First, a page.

9. 9. ADOPTING BEST PRACTICES AND STRIVING FOR CONTINUOUS IMPROVEMENT McGraw-Hill/Irwin © 2005 The McGraw-Hill Companies, Inc. All rights reserved.
  10. 10. Instituting Best Practices and Continuous Improvement  Searching out and adopting best practices is integral to effective implementation  Benchmarking is the backbone of the process of identifying, studying, and implementing best practices  Key tools to promote continuous improvement  TQM  Six sigma quality control  Business 12-10 process reengineering
  11. 11. What Is a Best Practice?  Any activity that at least one company has proved works particularly well ractices Best P  A path to operating excellence 12-11
  12. 12. Characteristics of Best Practices  The best practice must have a proven record in  Significantly lowering costs  Improving quality or performance  Shortening time requirements  Enhancing safety or  Delivering some other highly positive operating outcome 12-12  To be valuable and transferable, a best practice must  Demonstrate success over time  Deliver quantifiable and highly positive results and  Be repeatable
  13. 13. Characteristics of Benchmarking  Involves determining how well a firm performs particular activities and processes when compared against  “Best in industry” or “Best in world” performers  Goal – Promote achievement of operating excellence in performing strategy-critical activities  Caution – Exact duplication of best practices of other firms is not feasible due to differences in implementation situations  Best approach – Best practices of other firms need to be modified or adapted to fit a firm’s own specific situation 12-13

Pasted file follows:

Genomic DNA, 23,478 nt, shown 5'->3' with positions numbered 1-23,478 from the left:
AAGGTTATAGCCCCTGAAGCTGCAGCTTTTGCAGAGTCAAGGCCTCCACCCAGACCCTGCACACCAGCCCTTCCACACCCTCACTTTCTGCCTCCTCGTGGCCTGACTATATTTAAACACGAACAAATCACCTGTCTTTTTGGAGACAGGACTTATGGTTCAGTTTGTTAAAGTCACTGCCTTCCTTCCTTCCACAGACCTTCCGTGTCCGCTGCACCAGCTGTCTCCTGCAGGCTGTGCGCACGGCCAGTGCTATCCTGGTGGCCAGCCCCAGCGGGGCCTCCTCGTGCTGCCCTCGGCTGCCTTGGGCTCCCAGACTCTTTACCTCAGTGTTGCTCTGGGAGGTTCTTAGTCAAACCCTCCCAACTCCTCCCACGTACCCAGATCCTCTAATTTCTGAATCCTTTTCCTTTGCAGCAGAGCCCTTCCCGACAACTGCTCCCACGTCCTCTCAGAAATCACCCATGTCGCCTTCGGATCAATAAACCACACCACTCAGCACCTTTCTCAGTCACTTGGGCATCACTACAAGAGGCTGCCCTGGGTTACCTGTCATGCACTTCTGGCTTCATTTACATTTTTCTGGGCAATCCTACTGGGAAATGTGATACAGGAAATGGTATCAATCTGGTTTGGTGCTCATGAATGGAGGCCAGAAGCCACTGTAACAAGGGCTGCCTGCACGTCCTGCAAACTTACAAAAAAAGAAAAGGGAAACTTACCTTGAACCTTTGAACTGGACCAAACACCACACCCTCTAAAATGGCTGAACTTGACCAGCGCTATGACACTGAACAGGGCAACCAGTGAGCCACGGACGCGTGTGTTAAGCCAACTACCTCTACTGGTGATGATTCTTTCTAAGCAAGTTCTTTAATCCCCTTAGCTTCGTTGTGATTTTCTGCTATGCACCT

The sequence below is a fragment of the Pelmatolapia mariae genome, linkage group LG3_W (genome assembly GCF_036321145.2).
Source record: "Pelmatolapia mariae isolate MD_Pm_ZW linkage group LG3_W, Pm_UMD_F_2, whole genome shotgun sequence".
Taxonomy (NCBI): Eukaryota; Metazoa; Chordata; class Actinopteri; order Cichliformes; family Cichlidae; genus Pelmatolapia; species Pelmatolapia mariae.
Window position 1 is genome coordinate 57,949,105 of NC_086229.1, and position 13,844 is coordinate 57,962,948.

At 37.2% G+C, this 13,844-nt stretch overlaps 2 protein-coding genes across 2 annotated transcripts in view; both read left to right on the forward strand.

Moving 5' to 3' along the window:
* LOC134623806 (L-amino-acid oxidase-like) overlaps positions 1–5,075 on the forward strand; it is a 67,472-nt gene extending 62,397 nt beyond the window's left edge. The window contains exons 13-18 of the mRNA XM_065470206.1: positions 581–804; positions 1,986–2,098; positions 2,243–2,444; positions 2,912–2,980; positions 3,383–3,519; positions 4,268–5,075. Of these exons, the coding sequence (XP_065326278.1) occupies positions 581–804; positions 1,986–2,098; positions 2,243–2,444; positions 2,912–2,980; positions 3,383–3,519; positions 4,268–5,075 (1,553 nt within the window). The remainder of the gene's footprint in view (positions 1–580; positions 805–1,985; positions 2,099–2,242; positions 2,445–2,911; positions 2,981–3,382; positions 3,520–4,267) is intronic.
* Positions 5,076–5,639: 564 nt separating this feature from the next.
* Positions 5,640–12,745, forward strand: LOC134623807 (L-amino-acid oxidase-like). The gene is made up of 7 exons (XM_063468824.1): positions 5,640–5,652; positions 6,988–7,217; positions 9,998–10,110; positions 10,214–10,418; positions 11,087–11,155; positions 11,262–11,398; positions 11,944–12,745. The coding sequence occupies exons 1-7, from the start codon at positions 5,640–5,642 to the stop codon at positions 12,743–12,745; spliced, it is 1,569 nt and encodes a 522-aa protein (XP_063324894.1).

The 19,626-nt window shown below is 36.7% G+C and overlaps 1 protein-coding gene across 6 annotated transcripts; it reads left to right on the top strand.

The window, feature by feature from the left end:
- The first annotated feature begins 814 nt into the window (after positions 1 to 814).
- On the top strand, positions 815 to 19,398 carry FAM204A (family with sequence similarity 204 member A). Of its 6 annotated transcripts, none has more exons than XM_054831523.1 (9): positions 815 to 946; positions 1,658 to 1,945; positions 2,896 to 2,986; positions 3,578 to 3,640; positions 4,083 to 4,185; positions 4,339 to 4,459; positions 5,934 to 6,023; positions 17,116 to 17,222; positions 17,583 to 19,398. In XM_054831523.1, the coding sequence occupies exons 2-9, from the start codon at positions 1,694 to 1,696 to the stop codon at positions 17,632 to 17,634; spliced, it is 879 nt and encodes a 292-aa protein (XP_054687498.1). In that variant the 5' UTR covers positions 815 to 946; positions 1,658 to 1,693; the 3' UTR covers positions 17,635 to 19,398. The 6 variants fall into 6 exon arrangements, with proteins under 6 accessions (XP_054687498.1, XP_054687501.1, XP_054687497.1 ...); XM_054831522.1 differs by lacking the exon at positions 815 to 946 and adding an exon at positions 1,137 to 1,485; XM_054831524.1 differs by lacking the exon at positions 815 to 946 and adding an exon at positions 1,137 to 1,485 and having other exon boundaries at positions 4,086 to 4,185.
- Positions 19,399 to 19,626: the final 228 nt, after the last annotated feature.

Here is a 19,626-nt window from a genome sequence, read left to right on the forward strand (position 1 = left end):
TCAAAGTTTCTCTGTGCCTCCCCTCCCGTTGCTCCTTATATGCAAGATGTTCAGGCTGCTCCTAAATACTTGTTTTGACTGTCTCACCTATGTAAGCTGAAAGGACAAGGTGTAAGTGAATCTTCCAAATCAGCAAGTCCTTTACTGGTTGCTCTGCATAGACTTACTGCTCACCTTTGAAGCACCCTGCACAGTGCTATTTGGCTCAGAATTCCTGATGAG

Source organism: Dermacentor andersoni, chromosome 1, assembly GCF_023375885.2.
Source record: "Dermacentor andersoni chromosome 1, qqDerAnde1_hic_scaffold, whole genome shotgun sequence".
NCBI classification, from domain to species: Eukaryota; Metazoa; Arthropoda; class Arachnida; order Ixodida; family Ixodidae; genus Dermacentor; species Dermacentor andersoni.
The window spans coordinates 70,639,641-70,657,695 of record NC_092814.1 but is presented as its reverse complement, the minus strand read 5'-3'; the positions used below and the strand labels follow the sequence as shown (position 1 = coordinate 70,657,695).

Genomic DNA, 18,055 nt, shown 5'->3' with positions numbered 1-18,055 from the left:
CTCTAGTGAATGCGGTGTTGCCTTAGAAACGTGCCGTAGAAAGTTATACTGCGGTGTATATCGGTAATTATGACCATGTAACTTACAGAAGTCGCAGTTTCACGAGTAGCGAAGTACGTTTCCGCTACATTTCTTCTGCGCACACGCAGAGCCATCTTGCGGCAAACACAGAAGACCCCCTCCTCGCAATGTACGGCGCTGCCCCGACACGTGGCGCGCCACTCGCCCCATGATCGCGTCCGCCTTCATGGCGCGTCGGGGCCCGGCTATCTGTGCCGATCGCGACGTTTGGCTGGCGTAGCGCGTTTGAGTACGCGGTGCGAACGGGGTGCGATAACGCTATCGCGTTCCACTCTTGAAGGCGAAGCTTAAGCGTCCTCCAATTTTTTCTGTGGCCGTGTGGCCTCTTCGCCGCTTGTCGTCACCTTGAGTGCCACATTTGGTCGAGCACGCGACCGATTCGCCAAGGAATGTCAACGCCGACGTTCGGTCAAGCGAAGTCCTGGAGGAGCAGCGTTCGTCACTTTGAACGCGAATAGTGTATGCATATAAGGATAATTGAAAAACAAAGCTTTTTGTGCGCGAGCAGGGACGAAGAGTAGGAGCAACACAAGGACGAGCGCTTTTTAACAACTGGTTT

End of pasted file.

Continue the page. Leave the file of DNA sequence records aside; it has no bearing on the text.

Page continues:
14. 14. Fig. 12.2: From Benchmarking and Best-Practice Implementation to Operating Excellence 12-14
  15. 15. What Is Total Quality Management?  A philosophy of managing a set of business practices that emphasizes  Continuous  100 improvement in all phases of operations percent accuracy in performing activities  Involvement and empowerment of employees at all levels  Team-based work design  Benchmarking  Total 12-15 and customer satisfaction
  16. 16. Popular TQM Approaches Deming’s 14 Points The Juran Trilogy Crosby’s 14 Quality Steps Baldridge Award Criteria 12-16